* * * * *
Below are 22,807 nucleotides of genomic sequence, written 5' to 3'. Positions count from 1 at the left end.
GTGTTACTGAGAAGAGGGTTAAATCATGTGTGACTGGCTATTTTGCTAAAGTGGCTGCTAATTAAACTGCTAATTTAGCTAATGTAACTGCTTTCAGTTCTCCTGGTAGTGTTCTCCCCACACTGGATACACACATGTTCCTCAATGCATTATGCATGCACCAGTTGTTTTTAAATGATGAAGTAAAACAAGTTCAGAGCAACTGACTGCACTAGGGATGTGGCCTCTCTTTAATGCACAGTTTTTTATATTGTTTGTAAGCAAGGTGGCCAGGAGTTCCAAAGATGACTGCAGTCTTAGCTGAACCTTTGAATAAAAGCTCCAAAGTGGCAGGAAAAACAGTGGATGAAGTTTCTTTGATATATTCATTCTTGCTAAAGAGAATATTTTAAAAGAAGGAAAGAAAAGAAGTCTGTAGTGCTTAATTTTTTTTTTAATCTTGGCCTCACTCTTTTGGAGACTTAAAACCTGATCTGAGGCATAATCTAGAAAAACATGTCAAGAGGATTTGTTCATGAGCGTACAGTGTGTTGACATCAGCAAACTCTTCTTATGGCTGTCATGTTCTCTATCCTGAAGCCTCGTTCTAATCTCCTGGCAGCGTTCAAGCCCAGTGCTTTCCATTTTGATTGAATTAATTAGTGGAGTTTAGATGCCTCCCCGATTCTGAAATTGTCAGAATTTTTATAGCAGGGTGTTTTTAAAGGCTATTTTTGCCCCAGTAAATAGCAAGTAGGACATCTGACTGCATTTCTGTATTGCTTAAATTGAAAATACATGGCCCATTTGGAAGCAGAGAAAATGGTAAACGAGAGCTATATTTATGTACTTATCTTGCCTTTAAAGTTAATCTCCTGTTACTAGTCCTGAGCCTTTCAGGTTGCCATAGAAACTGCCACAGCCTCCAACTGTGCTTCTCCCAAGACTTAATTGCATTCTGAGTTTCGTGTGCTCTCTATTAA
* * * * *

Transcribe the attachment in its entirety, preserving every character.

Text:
Below are 22,807 nucleotides of genomic sequence, written 5' to 3'. Positions count from 1 at the left end.
GTGTTACTGAGAAGAGGGTTAAATCATGTGTGACTGGCTATTTTGCTAAAGTGGCTGCTAATTAAACTGCTAATTTAGCTAATGTAACTGCTTTCAGTTCTCCTGGTAGTGTTCTCCCCACACTGGATACACACATGTTCCTCAATGCATTATGCATGCACCAGTTGTTTTTAAATGATGAAGTAAAACAAGTTCAGAGCAACTGACTGCACTAGGGATGTGGCCTCTCTTTAATGCACAGTTTTTTATATTGTTTGTAAGCAAGGTGGCCAGGAGTTCCAAAGATGACTGCAGTCTTAGCTGAACCTTTGAATAAAAGCTCCAAAGTGGCAGGAAAAACAGTGGATGAAGTTTCTTTGATATATTCATTCTTGCTAAAGAGAATATTTTAAAAGAAGGAAAGAAAAGAAGTCTGTAGTGCTTAATTTTTTTTTTAATCTTGGCCTCACTCTTTTGGAGACTTAAAACCTGATCTGAGGCATAATCTAGAAAAACATGTCAAGAGGATTTGTTCATGAGCGTACAGTGTGTTGACATCAGCAAACTCTTCTTATGGCTGTCATGTTCTCTATCCTGAAGCCTCGTTCTAATCTCCTGGCAGCGTTCAAGCCCAGTGCTTTCCATTTTGATTGAATTAATTAGTGGAGTTTAGATGCCTCCCCGATTCTGAAATTGTCAGAATTTTTATAGCAGGGTGTTTTTAAAGGCTATTTTTGCCCCAGTAAATAGCAAGTAGGACATCTGACTGCATTTCTGTATTGCTTAAATTGAAAATACATGGCCCATTTGGAAGCAGAGAAAATGGTAAACGAGAGCTATATTTATGTACTTATCTTGCCTTTAAAGTTAATCTCCTGTTACTAGTCCTGAGCCTTTCAGGTTGCCATAGAAACTGCCACAGCCTCCAACTGTGCTTCTCCCAAGACTTAATTGCATTCTGAGTTTCGTGTGCTCTCTATTAA